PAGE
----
For the past day and a half, Los Angeles residents have been battered and buffeted by strong winds, with peak gusts near 100 miles an hour. Many trees fell, and several communities suffered water and power outages.
So far, media sources have designated this wild weather as another of the Santa Ana winds, widely considered a purely natural occurrence with no human origin. Early this afternoon, however, experts in social meteorology presented another possible explanation for the gusts of the last two days: finals crunch-time.
For the past three and a half weeks, college students have been blasted and bombarded with harsh deadlines, with peak page-counts near 25 double-spaced. Many late-game midterms fell on already busy days, and several classes suffered second and third papers.
A team from the newly founded Society for the Advancement, Discussion and Investigation of Social Meteorology, which endeavors to find causes for weather in the misery of human beings, had been studying a possible correlation between breakups and clouds in schools throughout Los Angeles with little real result when Wednesday’s winds went wild.
“At first, we assumed it was just another Santa Ana, but then we noticed something else,” SADISM team leader Wanda Hurcha told reporters as she leaned against her Search & Meteorology van earlier today. “We had been recording screams of student anguish in the afternoon, before the wind started. Activity peaked at four schools around 5:00 PM and remained high, and the peaks and troughs in the gust force four hours later coincided perfectly with peaks and troughs in the students’ decibel level. Basically, their pent-up frustration and pain, exhaled as screams, caused a minor climate shift and brought on the winds. It’s delicious!”
Hurcha’s enthusiasm for her studies was unmistakeable as she talked about the potential implications of the new findings. “What if the Santa Ana winds are in part, or even in whole, caused by the angst of students dominated by this educational system? Every year, their academic misery disrupts the climate, dragging cool air down from the mountains and causing the Santa Ana winds. Those, in turn, bring down positive ions, which ruin the mood of everyone around them, including the teachers, who have bad memories the next year! It’s a feedback loop! It’s wonderful, it’s remarkable, it’s so climactic–I mean, climatic.”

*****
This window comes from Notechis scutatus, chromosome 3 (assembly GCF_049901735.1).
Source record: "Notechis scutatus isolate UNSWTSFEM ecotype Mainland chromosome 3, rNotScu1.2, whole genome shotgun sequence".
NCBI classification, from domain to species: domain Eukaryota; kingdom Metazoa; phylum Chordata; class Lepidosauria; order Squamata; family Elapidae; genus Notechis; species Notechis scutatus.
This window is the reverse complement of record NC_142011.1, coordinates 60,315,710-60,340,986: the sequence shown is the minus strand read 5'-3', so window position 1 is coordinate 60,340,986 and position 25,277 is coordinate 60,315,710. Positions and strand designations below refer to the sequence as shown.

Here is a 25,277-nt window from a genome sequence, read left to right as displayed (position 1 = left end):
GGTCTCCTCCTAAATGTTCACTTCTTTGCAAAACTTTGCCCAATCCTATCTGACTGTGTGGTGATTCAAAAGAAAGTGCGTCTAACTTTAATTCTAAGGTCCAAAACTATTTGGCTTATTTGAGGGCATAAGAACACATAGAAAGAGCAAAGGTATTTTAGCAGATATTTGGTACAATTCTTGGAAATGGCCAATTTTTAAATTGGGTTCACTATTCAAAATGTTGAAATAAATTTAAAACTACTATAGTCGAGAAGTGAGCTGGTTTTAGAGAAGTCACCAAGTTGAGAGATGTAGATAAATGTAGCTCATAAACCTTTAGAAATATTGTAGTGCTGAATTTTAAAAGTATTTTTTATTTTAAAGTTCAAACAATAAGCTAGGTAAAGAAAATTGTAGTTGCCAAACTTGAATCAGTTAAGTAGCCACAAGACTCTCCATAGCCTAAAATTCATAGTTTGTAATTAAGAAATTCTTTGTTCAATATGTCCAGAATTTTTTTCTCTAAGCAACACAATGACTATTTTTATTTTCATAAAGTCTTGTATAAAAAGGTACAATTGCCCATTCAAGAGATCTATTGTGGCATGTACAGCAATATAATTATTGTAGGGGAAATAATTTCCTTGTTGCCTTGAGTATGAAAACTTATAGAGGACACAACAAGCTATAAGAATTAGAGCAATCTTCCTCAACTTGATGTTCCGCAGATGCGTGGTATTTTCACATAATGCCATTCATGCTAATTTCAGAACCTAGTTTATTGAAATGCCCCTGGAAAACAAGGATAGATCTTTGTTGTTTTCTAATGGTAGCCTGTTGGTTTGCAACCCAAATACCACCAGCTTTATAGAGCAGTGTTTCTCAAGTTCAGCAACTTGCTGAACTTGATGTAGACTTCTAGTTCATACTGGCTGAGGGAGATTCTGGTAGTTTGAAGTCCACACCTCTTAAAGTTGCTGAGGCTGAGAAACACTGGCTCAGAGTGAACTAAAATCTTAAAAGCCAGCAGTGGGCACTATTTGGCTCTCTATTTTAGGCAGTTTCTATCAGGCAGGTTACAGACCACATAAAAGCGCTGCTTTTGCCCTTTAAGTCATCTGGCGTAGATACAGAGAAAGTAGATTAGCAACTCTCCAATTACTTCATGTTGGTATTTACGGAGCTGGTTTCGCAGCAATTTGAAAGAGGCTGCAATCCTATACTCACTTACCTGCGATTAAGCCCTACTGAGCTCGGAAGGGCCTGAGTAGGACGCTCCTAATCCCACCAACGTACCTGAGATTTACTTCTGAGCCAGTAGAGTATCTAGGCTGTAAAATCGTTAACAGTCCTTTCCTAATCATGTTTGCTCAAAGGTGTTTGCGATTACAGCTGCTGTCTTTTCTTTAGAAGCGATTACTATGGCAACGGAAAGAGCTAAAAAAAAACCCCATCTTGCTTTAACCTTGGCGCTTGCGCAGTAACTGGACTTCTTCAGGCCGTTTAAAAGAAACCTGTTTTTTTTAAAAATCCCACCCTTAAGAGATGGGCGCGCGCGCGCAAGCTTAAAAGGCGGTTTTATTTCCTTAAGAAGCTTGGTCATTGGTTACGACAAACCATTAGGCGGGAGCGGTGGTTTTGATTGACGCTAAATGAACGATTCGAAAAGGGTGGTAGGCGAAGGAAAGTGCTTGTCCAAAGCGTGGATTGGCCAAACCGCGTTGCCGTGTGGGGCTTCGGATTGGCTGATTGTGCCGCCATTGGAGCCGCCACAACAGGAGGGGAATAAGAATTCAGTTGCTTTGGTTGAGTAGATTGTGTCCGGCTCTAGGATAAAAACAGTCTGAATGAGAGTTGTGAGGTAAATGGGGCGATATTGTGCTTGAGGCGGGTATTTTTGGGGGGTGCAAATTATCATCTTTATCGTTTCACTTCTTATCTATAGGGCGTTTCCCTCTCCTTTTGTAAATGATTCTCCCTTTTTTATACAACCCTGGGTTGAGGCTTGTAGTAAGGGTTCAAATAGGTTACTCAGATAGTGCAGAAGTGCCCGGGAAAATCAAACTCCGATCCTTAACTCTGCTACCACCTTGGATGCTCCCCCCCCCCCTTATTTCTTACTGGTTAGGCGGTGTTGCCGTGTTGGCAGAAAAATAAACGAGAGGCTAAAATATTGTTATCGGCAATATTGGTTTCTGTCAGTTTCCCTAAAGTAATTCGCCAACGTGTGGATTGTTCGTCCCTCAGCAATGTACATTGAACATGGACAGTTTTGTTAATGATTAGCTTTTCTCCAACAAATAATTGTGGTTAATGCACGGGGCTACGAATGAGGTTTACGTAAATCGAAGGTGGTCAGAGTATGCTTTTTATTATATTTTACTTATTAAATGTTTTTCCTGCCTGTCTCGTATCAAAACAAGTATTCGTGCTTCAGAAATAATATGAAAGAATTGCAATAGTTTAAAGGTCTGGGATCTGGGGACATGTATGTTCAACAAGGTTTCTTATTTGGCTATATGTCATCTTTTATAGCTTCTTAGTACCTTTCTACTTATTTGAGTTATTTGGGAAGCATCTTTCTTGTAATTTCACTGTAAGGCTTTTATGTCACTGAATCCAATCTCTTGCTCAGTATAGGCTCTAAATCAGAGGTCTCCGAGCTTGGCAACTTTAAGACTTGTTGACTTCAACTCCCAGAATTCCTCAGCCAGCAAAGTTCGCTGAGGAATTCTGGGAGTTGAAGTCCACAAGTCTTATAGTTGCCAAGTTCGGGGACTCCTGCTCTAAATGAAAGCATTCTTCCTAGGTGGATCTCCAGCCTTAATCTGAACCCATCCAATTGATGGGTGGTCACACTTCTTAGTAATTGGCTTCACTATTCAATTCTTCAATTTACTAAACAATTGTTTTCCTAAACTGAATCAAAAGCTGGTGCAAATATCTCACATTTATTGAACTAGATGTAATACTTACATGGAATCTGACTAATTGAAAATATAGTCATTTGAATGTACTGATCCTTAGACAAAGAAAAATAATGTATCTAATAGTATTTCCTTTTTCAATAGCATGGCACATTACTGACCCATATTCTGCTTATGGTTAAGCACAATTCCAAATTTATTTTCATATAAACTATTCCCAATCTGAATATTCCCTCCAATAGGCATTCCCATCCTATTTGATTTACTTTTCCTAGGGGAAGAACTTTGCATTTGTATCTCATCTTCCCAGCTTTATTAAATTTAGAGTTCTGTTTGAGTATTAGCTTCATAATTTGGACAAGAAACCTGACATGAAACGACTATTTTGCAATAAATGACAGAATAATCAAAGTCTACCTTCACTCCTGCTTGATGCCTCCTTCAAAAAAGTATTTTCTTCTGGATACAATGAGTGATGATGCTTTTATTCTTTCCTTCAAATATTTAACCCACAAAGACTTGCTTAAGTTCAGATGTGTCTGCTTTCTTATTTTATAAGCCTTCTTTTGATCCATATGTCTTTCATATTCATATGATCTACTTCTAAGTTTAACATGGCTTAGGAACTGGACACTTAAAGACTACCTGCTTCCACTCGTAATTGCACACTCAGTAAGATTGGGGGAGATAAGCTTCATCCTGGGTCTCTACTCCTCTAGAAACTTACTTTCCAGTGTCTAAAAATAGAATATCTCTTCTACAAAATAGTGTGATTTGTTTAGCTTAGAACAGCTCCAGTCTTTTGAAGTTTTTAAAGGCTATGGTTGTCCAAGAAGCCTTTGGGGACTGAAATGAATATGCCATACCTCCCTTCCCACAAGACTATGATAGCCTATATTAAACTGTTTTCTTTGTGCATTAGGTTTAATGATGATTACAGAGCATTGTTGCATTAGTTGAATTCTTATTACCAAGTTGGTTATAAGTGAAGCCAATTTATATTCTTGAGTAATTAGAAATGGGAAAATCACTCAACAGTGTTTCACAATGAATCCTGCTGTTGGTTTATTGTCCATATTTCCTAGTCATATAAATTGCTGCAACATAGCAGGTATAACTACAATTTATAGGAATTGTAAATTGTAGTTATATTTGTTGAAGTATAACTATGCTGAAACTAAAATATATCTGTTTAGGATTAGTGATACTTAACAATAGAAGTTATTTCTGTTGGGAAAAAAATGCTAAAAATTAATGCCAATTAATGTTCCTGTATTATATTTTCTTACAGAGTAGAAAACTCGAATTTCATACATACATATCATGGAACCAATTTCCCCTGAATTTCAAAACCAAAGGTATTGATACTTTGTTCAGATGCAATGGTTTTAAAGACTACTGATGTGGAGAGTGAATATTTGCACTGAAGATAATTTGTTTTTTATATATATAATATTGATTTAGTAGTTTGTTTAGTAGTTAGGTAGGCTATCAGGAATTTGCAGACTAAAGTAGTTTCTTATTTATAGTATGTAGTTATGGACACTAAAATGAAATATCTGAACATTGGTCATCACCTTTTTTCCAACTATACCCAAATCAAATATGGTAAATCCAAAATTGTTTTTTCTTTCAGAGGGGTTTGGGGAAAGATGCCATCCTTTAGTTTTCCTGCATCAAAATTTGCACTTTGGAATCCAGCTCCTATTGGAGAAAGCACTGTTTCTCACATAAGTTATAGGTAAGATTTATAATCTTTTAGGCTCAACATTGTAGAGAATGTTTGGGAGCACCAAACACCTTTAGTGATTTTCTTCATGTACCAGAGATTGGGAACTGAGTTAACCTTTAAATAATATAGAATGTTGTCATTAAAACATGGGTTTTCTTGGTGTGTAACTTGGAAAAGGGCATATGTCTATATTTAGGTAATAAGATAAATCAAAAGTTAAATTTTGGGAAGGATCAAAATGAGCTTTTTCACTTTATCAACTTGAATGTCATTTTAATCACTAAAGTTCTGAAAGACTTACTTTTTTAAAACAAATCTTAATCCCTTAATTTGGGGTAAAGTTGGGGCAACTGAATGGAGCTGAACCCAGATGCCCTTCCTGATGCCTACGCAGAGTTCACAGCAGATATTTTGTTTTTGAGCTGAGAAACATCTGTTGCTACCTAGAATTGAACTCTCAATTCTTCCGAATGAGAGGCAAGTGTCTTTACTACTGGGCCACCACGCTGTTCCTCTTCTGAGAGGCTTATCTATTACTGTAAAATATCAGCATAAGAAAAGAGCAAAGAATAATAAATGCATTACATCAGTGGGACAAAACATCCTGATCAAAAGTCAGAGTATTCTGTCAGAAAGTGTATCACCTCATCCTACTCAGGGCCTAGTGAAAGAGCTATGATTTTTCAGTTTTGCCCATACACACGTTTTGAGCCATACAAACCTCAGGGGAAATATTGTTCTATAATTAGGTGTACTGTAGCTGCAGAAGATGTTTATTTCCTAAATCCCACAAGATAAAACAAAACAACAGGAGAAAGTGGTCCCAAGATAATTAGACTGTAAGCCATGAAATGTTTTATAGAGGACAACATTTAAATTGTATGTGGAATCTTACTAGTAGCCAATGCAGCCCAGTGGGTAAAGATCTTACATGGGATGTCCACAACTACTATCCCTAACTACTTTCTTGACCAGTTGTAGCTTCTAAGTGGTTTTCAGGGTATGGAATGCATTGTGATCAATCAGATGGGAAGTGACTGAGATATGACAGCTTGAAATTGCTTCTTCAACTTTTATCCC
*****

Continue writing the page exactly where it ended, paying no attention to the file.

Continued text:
Hurcha’s husband and key pain recording tech, German-born social meteorologist Herrmann Forwuppen, continued in this line, outlining potential scenarios in other parts of the country. “Why do you think Seattle always has rain? There are meteorological explanations, but the utter despair of the people below has to factor in. And that freak snowstorm in Boston right around college midterms, it must have some beautiful connection to do with the suffering in that intense concentration of academia! It’s so exciting! I–” At this time, Hurcha excused herself and her husband, telling reporters that they had to conduct further research. They disappeared into the Search & Meteorology van; instrument sounds, some not unlike riding crops, were later heard.
In spite of SADISM’s recommendations that the finals continue unhindered so the phenomenon may be better studied, NOAA has advised schools throughout Los Angeles County, including USC and UCLA, to lighten the burden during the semester. Though President Nikias has yet to comment on SADISM and its discoveries, Vice President of Student Affairs Michael L. Jackson says that they will most likely follow NOAA’s arc of lightening course loads. “As long as we see to the safety and comfort of our students, it doesn’t matter who’s wrong or right,” he told reporters.
(Photo Credit: Liz Luu)